The website is the wedding photographers personal gallery of their best work. The purpose of visiting the website is to not only assess if you like the photographer’s style but also to get more aquatinted with the photographer too. Once you click on the website then take some time to visit the “about us” or “bio” section of the website. Get to know the photographer a little bit. Once you do this ask yourself if this were someone you would befriend. You may want to make a list of photographers to compare them. However, no matter how good or bad the photos are, if you do not think that you would befriend the photographer then that photographer should most likely not be considered. While perusing the galleries begin to write down some notes about what you like about the photos, if you can see yourself in those photos, and if you would refer others to the photographer. Don’t be shy about your comments; be honest as if you were looking at your own photos. If you are not impressed with the photos then quickly move on t o the next site. Never stay on a website any longer than you need to. **Remember to resist any temptation to look at prices or any unrelated categories like children portraiture and/or high school senior portraits while on the website. You are on a mission so always remind yourself to stay on task. Once you determined that you like the photos on the website then bookmark that website and move on to the next one. You, Your Best Friend, and Your Nemesis Should I really trust my “gut feeling” on such an important decision? I can only answer a resounding “YES.” Our “gut feeling” is typically comprised of knowledge, past experiences, and perception of future events based on your learned knowledge. Making a great decision is going to be a matter of research and personal experience. So take your time and learn and see as much as you can so that when the time comes to make this important decision you will be excited and extremely confident that you made this decision.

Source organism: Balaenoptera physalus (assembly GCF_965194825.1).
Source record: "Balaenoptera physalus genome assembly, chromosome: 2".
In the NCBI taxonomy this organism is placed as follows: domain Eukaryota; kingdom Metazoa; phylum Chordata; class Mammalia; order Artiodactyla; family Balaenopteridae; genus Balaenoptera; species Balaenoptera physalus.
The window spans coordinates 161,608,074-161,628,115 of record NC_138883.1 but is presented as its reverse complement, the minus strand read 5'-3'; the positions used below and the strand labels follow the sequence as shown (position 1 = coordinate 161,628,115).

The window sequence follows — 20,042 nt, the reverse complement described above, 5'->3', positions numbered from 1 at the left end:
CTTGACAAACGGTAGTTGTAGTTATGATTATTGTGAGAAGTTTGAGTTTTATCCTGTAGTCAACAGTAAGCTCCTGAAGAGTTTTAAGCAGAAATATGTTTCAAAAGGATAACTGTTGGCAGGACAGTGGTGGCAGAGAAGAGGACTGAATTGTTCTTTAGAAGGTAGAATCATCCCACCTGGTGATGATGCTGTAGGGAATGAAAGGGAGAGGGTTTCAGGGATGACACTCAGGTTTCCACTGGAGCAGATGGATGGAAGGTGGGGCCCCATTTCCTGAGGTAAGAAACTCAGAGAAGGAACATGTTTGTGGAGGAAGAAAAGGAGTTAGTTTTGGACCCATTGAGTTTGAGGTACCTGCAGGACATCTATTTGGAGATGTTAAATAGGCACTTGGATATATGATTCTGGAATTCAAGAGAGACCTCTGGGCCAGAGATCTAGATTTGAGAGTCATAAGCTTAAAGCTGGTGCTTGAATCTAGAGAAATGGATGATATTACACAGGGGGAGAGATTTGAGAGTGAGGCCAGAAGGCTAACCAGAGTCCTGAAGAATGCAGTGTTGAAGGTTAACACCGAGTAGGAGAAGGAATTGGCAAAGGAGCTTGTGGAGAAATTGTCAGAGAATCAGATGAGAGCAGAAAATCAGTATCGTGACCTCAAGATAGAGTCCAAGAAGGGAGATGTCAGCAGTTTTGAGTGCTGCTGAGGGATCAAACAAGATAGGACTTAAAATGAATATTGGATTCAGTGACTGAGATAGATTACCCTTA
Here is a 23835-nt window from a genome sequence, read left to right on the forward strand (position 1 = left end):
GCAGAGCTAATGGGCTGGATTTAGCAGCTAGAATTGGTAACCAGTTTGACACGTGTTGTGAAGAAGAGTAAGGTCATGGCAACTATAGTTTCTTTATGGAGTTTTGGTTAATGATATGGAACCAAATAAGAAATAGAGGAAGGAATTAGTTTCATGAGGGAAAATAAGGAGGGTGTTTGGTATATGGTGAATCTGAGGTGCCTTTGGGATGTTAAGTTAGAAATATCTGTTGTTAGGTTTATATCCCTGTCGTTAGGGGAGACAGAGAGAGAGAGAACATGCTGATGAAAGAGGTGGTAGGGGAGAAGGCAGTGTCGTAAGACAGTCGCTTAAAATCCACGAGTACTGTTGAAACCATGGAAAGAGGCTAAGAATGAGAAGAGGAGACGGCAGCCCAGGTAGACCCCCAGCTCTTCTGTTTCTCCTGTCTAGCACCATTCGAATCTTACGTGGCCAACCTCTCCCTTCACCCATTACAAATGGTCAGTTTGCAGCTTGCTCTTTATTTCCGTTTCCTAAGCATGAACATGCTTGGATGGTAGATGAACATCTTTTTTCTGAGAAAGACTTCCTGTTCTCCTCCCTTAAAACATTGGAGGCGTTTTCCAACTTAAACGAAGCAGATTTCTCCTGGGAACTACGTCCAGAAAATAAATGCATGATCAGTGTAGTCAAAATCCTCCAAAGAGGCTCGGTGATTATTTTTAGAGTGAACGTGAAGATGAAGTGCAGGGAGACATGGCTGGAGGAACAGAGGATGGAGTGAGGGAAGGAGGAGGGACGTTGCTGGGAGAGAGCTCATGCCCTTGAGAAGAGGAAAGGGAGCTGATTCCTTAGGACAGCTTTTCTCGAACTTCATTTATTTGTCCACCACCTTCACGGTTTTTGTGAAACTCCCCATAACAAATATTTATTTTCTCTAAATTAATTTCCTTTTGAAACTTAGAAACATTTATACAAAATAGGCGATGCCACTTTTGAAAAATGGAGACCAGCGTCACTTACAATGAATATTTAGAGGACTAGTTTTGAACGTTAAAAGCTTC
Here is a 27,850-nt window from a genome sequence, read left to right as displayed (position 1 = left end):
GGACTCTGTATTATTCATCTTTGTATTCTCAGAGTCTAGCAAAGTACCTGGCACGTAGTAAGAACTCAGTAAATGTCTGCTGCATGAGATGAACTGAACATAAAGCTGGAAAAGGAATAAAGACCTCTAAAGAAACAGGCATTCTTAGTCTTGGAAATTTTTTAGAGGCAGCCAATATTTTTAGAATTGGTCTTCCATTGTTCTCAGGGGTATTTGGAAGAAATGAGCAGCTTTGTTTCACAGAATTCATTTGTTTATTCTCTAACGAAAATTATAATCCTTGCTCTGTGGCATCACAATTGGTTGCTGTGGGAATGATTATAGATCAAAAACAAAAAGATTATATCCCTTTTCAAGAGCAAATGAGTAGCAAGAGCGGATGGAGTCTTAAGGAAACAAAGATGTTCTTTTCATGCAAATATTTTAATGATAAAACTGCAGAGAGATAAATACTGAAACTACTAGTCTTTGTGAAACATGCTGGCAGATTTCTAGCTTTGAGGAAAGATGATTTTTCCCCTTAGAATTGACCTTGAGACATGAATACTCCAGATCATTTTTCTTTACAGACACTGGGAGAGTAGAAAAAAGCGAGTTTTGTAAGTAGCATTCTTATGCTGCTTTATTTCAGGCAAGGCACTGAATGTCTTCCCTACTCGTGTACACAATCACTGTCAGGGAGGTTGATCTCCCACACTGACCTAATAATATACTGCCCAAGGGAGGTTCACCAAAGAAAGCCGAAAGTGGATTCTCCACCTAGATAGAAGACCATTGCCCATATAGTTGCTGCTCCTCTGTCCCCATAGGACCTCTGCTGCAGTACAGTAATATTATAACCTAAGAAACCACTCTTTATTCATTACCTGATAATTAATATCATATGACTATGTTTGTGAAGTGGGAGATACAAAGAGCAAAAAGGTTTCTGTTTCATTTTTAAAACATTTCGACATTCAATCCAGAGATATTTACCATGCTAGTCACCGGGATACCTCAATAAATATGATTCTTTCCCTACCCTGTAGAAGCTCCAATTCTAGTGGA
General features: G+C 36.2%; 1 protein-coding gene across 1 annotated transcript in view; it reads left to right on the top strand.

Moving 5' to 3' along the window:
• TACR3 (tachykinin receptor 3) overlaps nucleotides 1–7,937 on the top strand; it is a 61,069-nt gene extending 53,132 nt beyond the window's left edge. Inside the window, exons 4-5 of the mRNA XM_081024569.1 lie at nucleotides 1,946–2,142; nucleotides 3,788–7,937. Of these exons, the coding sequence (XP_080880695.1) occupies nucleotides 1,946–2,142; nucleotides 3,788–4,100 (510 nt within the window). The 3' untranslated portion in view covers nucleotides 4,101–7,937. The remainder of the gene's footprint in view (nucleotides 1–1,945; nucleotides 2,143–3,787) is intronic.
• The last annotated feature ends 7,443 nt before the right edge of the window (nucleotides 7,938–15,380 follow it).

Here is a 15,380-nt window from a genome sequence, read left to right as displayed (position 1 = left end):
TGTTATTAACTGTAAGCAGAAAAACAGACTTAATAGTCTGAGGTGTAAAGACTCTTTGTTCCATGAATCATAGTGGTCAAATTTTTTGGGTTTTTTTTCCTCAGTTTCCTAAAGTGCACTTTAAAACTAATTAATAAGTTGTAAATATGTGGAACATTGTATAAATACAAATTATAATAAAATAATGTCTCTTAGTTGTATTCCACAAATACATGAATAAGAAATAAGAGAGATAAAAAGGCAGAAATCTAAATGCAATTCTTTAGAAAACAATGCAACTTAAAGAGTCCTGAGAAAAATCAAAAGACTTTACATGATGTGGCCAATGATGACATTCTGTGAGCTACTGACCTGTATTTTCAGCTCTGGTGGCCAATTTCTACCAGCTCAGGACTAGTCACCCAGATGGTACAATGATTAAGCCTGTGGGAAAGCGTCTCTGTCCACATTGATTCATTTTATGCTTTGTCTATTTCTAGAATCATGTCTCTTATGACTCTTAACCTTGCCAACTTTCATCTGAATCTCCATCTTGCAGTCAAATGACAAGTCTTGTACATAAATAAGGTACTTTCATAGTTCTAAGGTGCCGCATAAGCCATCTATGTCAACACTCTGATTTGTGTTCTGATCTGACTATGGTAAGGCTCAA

4 – LOCATION, LOCATION, LOCATION